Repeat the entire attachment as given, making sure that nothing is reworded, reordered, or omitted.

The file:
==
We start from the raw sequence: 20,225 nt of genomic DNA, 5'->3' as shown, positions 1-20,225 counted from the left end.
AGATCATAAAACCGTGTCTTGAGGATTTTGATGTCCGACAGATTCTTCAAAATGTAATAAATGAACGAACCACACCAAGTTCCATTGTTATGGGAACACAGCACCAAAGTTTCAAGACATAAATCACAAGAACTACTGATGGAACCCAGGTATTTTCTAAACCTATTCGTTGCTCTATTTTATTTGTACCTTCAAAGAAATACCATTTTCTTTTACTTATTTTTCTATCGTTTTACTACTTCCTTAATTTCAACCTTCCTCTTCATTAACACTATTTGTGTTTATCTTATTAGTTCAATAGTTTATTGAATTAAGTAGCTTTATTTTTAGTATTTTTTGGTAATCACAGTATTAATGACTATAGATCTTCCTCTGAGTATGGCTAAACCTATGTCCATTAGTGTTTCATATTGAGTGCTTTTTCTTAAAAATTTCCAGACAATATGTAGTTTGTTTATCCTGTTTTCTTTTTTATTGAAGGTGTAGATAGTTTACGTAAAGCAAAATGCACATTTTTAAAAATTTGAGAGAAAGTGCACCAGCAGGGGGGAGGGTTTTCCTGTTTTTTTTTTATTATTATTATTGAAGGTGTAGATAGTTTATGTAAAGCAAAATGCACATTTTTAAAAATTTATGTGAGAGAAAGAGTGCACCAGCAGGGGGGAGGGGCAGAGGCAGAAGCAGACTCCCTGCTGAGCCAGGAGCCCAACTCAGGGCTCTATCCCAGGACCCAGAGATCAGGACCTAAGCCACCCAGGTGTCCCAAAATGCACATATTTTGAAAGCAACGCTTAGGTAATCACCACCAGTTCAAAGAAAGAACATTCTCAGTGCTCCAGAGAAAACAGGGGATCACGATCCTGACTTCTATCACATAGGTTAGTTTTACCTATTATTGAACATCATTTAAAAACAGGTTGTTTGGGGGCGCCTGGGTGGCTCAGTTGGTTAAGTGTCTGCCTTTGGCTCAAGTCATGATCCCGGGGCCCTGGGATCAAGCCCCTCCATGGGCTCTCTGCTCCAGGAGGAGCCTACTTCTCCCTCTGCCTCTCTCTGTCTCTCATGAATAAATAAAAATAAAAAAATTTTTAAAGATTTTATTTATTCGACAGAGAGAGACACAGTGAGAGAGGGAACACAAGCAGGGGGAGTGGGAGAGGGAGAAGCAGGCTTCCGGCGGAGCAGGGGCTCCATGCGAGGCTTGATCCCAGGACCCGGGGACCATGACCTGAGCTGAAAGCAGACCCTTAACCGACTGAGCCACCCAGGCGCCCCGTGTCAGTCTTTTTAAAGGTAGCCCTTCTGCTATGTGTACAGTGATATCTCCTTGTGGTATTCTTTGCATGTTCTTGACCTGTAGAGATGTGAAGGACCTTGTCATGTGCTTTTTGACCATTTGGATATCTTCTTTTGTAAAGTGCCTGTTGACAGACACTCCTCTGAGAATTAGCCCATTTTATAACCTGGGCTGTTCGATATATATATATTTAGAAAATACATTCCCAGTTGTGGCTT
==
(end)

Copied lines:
We start from the raw sequence: 20,225 nt of genomic DNA, 5'->3' as shown, positions 1-20,225 counted from the left end.
AGATCATAAAACCGTGTCTTGAGGATTTTGATGTCCGACAGATTCTTCAAAATGTAATAAATGAACGAACCACACCAAGTTCCATTGTTATGGGAACACAGCACCAAAGTTTCAAGACATAAATCACAAGAACTACTGATGGAACCCAGGTATTTTCTAAACCTATTCGTTGCTCTATTTTATTTGTACCTTCAAAGAAATACCATTTTCTTTTACTTATTTTTCTATCGTTTTACTACTTCCTTAATTTCAACCTTCCTCTTCATTAACACTATTTGTGTTTATCTTATTAGTTCAATAGTTTATTGAATTAAGTAGCTTTATTTTTAGTATTTTTTGGTAATCACAGTATTAATGACTATAGATCTTCCTCTGAGTATGGCTAAACCTATGTCCATTAGTGTTTCATATTGAGTGCTTTTTCTTAAAAATTTCCAGACAATATGTAGTTTGTTTATCCTGTTTTCTTTTTTATTGAAGGTGTAGATAGTTTACGTAAAGCAAAATGCACATTTTTAAAAATTTGAGAGAAAGTGCACCAGCAGGGGGGAGGGTTTTCCTGTTTTTTTTTTATTATTATTATTGAAGGTGTAGATAGTTTATGTAAAGCAAAATGCACATTTTTAAAAATTTATGTGAGAGAAAGAGTGCACCAGCAGGGGGGAGGGGCAGAGGCAGAAGCAGACTCCCTGCTGAGCCAGGAGCCCAACTCAGGGCTCTATCCCAGGACCCAGAGATCAGGACCTAAGCCACCCAGGTGTCCCAAAATGCACATATTTTGAAAGCAACGCTTAGGTAATCACCACCAGTTCAAAGAAAGAACATTCTCAGTGCTCCAGAGAAAACAGGGGATCACGATCCTGACTTCTATCACATAGGTTAGTTTTACCTATTATTGAACATCATTTAAAAACAGGTTGTTTGGGGGCGCCTGGGTGGCTCAGTTGGTTAAGTGTCTGCCTTTGGCTCAAGTCATGATCCCGGGGCCCTGGGATCAAGCCCCTCCATGGGCTCTCTGCTCCAGGAGGAGCCTACTTCTCCCTCTGCCTCTCTCTGTCTCTCATGAATAAATAAAAATAAAAAAATTTTTAAAGATTTTATTTATTCGACAGAGAGAGACACAGTGAGAGAGGGAACACAAGCAGGGGGAGTGGGAGAGGGAGAAGCAGGCTTCCGGCGGAGCAGGGGCTCCATGCGAGGCTTGATCCCAGGACCCGGGGACCATGACCTGAGCTGAAAGCAGACCCTTAACCGACTGAGCCACCCAGGCGCCCCGTGTCAGTCTTTTTAAAGGTAGCCCTTCTGCTATGTGTACAGTGATATCTCCTTGTGGTATTCTTTGCATGTTCTTGACCTGTAGAGATGTGAAGGACCTTGTCATGTGCTTTTTGACCATTTGGATATCTTCTTTTGTAAAGTGCCTGTTGACAGACACTCCTCTGAGAATTAGCCCATTTTATAACCTGGGCTGTTCGATATATATATATTTAGAAAATACATTCCCAGTTGTGGCTT